‘€œWhen I received my diagnosis I heard about a counseling course and I decided to attend. I realised that I couldn’€™t even distinguish between HIV and AIDS and neither could my community,’€ says Mthetheleli.

He participated in the course and ‘€œcame back to my community to educate people about the virus’€.

Mthetheleli monitors the patients from the moment they are recommended to join the anti-retroviral programme.

He explains: ‘€œWe go to their homes and talk to them. Here we screen them for the programme. Our duty is to educate them about the drugs, they must know everything. They must know what to expect and what the possible side effects are. It is also important for us to assess the situation at home, what the social situation is and whether they have disclosed to someone in the family.’€

Mthetheleli says it is important for the patient to disclose to someone in the family or a friend.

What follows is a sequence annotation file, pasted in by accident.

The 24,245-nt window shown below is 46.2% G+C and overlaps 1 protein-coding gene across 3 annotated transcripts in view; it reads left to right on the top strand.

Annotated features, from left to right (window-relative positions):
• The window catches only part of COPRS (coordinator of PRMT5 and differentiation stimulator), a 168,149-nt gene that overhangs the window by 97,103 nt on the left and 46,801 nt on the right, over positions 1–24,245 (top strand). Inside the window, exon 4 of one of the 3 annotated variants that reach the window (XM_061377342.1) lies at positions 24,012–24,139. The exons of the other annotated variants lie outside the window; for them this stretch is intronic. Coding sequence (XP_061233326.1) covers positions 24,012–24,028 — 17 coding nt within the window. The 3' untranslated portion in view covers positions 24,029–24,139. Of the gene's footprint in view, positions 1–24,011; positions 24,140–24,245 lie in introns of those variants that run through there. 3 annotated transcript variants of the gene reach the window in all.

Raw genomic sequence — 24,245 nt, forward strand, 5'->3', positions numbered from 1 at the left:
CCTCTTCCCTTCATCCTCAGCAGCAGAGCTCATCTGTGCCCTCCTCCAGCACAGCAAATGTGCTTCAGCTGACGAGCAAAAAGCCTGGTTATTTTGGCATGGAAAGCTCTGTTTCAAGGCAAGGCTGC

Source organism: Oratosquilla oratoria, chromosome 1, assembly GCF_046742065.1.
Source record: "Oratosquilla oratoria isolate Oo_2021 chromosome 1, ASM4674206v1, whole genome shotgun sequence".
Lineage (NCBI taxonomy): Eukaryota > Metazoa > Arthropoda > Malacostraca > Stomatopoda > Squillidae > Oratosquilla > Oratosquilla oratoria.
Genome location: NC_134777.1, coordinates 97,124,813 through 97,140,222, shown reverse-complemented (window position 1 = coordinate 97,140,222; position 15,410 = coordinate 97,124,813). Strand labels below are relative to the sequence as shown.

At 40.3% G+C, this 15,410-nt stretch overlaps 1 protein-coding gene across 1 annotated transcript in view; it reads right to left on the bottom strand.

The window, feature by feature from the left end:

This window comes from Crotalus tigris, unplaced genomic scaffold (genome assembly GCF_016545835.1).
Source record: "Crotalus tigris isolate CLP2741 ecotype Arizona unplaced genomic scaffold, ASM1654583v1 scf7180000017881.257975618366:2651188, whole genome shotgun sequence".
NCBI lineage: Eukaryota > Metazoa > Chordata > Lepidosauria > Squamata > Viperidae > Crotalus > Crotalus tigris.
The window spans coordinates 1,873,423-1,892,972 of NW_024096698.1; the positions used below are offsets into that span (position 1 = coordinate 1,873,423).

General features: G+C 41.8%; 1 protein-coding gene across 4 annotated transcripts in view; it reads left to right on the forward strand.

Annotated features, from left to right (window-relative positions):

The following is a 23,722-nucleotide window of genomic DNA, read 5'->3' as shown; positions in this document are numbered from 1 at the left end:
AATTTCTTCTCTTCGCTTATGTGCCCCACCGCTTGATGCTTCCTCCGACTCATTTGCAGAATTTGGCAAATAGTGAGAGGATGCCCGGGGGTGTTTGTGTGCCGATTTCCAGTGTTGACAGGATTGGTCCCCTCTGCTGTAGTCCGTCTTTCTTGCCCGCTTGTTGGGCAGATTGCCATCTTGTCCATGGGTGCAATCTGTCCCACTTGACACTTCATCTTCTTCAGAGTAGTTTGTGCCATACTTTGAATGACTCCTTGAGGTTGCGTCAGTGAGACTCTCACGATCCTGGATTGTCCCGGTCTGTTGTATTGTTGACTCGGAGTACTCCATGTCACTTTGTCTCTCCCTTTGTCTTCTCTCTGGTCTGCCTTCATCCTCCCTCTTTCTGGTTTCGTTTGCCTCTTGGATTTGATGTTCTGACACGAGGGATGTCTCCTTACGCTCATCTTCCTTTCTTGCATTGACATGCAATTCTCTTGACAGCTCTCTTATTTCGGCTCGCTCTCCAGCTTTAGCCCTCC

‘€œThat person has to remind the patient to take their drugs,’€ he said.

He added that one of the most encouraging features of the programme was witnessing the recovery of those who were once so ill they could not work and who might have been a burden to their parents or caregivers.

 ‘€œIt changes that bad situation at home with the family and neighbours,’€ he says, alluding to the stigma and discrimination that is still very much prevalent in the community.

Mthetheleli said he found it ‘€œeasy’€ to use the anti-retrovirals.

 ‘€œWhen I started using the drugs my CD4 (immune cell) count was 213 and viral load (amount of HIV) 25 000. Now my viral load is undetectable and the CD4 count 448.

‘€œThis is what I preach to people. That these drugs work if used as prescribed. It is now part of my life and I know if I stop using it, the virus will come back,’€ he said.

To be considered for the programme patients have to live in Guguletu and be on an existing HIV treatment programme (for opportunistic infections) at one of the nine government clinics in the area.

Once health care workers at the clinics have identified potential patients they refer them to Sizaphila.